There are key differences between guilt and shame, yet the words are often confused as synonymous.
Guilt is experienced when we feel we did something wrong or if we perceive ourselves as having made a poor choice.
Shameon the other hand, is a belief that we are wrong, irrespective of a specific event or our choices. Guilt is external to our sense of self. Shame is internalized and becomes enmeshed with our core identity and can lead to mental heal issues, including depression.
Whereas guilt is a momentary negative evaluation of our choices, shame is a negative evaluation of ourselves as a person. Shame originates in childhood as the result of witnessing domestic abuse, being bullied or rejected by peers in school, childhood neglect or abuse, inconsistent or unpredictable parenting, or parental mental health issues. In our adult lives, having experienced childhood shame can predispose us to narcissistic relationships where these feelings are perpetuated. For example, we may have histories of being gaslighted, invalidated, or having experienced a partner going “ghost.”
Shame can manifest differently in our adult relationships depending on many factors, including whether our experiences of childhood shame were isolated or chronic and how deeply the shame may have affected our sense of self-identity. There is a potential for many negative outcomes in our adult lives from having experienced childhood shame. Three of the most common include:
Emptiness. Feelings of childhood shame can breed chronic feelings of emptiness, loneliness, an inability to relate to others, or a feeling of having to create a false Self to mask their true identity as unworthy of acceptance. In extreme cases, chronic feelings of shame and emptiness can be a sign of borderline personality disorder and negatively affect the quality of a person’s romantic relationships.
If a person feels empty inside, this can increase the risk for sensation-seeking behaviors, including risks of drug or alcohol addiction, sex or relationship addiction, compulsive behavior (body obsessions/compulsions; eating disorders), or the use of other distractions to momentarily bandage feelings of emptiness.
Pattern of Unhealthy Relationships. We tend to gravitate to what is comfortable and familiar, even if it is unhealthy to our emotional and mental health. This often means attracting and being attracted to relationships that replay our core wounds. If we have a childhood history of experiencing deep shame, we may find ourselves experiencing feelings of denial, resentment, or contempt towards those in our lives who shamed us or continue shaming us.
Yet, we often find ourselves cycling from one narcissistic relationship to another because of our early conditioning. This pattern negatively reinforces our feelings of shame and strengthens the potential for “trauma bonds” in our romantic relationships.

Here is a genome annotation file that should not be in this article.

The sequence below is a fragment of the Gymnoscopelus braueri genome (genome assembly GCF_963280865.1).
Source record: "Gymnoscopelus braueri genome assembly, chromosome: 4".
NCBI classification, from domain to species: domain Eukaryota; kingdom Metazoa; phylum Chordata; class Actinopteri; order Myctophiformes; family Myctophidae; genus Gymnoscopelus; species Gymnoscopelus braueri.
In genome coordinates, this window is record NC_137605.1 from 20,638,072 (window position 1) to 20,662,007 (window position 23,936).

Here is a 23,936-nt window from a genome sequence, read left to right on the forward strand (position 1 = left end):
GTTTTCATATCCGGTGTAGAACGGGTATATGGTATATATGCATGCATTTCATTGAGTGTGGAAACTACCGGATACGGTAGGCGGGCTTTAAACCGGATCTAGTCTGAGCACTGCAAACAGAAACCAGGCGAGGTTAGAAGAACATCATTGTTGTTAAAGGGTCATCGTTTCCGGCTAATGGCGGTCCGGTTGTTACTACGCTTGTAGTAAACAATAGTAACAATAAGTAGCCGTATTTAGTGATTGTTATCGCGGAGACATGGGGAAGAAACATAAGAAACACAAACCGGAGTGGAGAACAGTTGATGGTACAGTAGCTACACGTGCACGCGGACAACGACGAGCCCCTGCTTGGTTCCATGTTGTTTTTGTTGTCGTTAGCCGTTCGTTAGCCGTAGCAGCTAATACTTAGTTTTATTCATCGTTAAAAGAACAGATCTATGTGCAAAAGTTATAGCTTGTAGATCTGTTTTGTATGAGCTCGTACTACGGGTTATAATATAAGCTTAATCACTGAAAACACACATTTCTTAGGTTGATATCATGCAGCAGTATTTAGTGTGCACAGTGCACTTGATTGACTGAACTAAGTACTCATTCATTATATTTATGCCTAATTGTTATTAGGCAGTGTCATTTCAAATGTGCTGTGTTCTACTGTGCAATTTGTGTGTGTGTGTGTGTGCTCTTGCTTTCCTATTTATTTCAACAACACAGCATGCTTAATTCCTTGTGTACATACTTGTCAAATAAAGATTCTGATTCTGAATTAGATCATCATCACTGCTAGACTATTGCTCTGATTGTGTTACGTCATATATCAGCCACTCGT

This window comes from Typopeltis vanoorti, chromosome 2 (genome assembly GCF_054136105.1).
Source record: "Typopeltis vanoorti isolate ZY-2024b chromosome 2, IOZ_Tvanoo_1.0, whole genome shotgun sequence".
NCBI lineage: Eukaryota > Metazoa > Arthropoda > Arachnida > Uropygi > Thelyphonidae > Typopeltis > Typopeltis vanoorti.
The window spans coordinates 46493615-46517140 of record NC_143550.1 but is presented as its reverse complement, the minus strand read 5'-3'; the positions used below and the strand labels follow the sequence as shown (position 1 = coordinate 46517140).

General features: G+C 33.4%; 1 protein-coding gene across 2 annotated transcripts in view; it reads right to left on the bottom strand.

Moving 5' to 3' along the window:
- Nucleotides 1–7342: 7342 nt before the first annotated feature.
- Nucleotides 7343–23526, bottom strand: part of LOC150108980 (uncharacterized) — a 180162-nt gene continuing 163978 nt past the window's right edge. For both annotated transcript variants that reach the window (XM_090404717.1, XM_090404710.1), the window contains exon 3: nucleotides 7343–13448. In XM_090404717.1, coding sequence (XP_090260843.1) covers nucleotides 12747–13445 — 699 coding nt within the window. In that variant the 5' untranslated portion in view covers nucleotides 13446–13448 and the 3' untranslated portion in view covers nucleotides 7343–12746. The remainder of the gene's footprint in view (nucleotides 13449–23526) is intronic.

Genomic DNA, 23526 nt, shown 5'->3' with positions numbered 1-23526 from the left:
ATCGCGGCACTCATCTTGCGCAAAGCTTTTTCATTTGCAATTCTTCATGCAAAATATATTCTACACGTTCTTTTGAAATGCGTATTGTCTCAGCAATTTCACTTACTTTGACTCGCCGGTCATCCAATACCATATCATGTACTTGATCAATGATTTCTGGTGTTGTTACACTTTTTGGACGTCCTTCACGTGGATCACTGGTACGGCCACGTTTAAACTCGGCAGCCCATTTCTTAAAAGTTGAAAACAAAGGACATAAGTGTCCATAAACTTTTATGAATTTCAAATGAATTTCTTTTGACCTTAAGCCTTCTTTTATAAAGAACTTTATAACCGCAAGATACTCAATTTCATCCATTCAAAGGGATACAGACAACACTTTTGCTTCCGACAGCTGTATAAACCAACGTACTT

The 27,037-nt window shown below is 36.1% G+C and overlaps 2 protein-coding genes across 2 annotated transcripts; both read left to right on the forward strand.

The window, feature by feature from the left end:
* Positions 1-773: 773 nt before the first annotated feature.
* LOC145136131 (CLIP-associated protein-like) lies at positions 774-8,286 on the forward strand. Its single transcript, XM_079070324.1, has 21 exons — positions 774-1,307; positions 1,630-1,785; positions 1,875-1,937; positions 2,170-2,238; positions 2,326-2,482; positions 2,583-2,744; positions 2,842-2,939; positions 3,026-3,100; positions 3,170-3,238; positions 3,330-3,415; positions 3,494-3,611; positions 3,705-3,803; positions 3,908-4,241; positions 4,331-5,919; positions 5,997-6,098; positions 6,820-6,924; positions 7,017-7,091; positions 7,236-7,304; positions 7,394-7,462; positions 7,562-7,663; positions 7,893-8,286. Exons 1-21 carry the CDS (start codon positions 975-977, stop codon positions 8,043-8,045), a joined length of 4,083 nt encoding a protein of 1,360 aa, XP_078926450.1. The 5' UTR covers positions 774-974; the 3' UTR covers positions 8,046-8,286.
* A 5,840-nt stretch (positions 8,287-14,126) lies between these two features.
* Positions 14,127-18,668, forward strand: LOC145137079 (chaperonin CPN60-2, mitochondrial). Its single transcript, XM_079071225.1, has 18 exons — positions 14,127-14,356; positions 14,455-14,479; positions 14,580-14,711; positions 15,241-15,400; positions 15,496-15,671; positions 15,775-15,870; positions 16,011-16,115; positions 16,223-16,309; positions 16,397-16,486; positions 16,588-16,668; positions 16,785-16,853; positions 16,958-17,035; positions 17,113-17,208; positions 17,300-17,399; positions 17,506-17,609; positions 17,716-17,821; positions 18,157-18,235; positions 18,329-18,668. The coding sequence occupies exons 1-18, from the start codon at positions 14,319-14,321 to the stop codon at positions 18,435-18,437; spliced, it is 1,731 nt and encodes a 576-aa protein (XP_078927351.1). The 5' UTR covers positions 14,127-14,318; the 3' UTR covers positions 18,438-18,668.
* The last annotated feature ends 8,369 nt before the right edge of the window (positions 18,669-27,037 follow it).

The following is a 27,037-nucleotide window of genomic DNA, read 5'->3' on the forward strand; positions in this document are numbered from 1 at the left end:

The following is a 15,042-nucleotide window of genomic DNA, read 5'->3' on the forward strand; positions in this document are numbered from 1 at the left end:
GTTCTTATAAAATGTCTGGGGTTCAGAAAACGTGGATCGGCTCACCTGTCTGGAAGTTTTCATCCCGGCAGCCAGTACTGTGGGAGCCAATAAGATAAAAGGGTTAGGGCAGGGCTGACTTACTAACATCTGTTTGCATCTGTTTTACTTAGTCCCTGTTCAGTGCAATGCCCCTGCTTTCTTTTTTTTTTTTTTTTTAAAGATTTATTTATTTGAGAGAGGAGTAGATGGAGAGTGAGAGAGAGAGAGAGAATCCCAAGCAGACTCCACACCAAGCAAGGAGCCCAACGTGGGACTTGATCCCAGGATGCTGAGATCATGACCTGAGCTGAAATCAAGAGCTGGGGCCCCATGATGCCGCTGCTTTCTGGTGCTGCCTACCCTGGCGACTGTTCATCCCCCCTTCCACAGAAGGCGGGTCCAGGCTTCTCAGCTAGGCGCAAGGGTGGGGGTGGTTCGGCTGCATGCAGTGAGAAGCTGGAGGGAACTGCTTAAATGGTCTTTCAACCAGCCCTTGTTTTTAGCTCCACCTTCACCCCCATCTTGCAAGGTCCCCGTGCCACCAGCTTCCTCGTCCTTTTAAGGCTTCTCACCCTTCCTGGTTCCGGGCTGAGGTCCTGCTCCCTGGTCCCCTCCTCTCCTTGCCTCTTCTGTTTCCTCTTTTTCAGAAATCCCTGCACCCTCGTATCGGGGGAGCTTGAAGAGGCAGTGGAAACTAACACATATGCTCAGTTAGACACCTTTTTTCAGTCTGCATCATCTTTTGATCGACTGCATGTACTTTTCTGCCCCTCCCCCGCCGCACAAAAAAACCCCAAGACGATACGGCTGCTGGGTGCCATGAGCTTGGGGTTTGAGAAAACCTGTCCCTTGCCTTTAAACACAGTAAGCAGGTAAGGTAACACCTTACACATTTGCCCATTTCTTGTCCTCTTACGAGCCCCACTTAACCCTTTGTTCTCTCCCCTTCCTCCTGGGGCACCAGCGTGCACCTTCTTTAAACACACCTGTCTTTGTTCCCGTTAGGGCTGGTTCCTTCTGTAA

Narcissistic Adaptations. Perhaps most concerning are the correlations between childhood abuse, shame, and neglect and an increased risk of narcissistic behavior in a person’s adult relationships. On one end of the spectrum, some may become unusually demanding and harsh on themselves, where perfectionism and unrealistic expectations are in play to try and push away feelings of shame.
Those who tilt on a need for perfectionism struggle to feel “good enough” unless they become overachievers, workaholics, or are constantly busy trying to compensate for their feelings of shame or worthlessness. On the other end of the spectrum, some may develop a grandiose sense of entitlement or fantasies of unlimited success, wealth, or the “perfect” relationship to overcompensate for feelings of shame or worthlessness.
A worst-case scenario is that feelings of inferiority and shame often play integral roles in developing Narcissistic Personality Disorder. While we may assume that grandiose behavior may be how a person overcompensates for feelings of unworthiness or not feeling good enough, this is not always the case. Some with vulnerable (covert) narcissism may try to compensate their shame with fantasies of perfection, idealizing the “perfect” relationship, or beliefs that they are superior to others, even if their behavior is more introverted, shy, or appears altruistic.
Unlearning Toxic Shame
Living with unprocessed childhood shame is a painful experience and has negative consequences on the quality of our adult intimate relationships. If untreated, shame can carry increased risks of narcissistic adaptations, depression, anxiety, and repeating our unresolved childhood trauma through our intimate relationships. Speaking with a therapist or counselor can help.